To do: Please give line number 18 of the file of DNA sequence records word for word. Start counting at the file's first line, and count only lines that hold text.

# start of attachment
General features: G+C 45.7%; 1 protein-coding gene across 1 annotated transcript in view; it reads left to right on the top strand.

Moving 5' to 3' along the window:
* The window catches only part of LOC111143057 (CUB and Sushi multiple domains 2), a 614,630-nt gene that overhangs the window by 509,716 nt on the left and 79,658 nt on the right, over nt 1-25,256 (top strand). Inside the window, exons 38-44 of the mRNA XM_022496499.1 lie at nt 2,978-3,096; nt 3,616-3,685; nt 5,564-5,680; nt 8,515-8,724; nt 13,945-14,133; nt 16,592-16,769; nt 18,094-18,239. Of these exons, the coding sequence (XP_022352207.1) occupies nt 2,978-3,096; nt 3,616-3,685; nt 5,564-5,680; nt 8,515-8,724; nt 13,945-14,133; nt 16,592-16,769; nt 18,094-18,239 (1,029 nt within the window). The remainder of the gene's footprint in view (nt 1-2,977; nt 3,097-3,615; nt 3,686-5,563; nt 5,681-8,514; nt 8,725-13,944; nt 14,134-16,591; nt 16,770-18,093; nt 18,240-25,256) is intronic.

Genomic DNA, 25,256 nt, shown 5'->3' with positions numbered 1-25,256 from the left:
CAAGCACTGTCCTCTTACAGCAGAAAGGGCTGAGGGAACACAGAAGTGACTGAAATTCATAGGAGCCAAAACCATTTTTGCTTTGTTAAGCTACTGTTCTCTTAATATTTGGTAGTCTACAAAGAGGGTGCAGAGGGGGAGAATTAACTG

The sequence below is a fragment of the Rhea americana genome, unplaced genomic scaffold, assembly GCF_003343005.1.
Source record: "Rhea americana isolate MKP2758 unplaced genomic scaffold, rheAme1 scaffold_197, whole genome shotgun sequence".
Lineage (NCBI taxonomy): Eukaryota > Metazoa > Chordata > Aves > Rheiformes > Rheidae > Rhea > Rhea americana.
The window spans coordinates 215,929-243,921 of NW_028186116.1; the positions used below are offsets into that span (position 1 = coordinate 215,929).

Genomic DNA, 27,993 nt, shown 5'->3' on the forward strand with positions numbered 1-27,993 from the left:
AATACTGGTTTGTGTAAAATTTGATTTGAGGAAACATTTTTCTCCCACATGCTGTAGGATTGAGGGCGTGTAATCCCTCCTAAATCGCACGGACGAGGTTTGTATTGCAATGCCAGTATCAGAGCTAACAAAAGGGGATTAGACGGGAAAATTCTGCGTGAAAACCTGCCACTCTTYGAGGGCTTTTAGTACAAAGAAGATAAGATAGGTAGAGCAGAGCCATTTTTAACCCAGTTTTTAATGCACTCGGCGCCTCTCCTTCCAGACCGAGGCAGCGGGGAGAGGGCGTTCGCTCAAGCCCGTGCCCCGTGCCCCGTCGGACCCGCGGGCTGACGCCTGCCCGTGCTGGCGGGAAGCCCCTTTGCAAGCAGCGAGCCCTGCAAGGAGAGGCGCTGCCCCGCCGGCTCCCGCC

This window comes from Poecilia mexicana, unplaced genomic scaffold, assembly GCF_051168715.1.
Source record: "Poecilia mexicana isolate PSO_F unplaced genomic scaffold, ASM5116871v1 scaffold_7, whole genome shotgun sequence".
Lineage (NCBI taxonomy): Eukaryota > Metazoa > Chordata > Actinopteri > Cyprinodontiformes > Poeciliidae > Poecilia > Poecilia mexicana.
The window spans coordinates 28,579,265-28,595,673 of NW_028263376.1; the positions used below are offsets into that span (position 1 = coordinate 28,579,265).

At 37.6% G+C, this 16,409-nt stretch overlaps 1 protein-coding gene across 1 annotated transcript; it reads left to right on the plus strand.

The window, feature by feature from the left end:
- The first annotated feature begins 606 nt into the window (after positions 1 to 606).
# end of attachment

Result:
- The first annotated feature begins 606 nt into the window (after positions 1 to 606).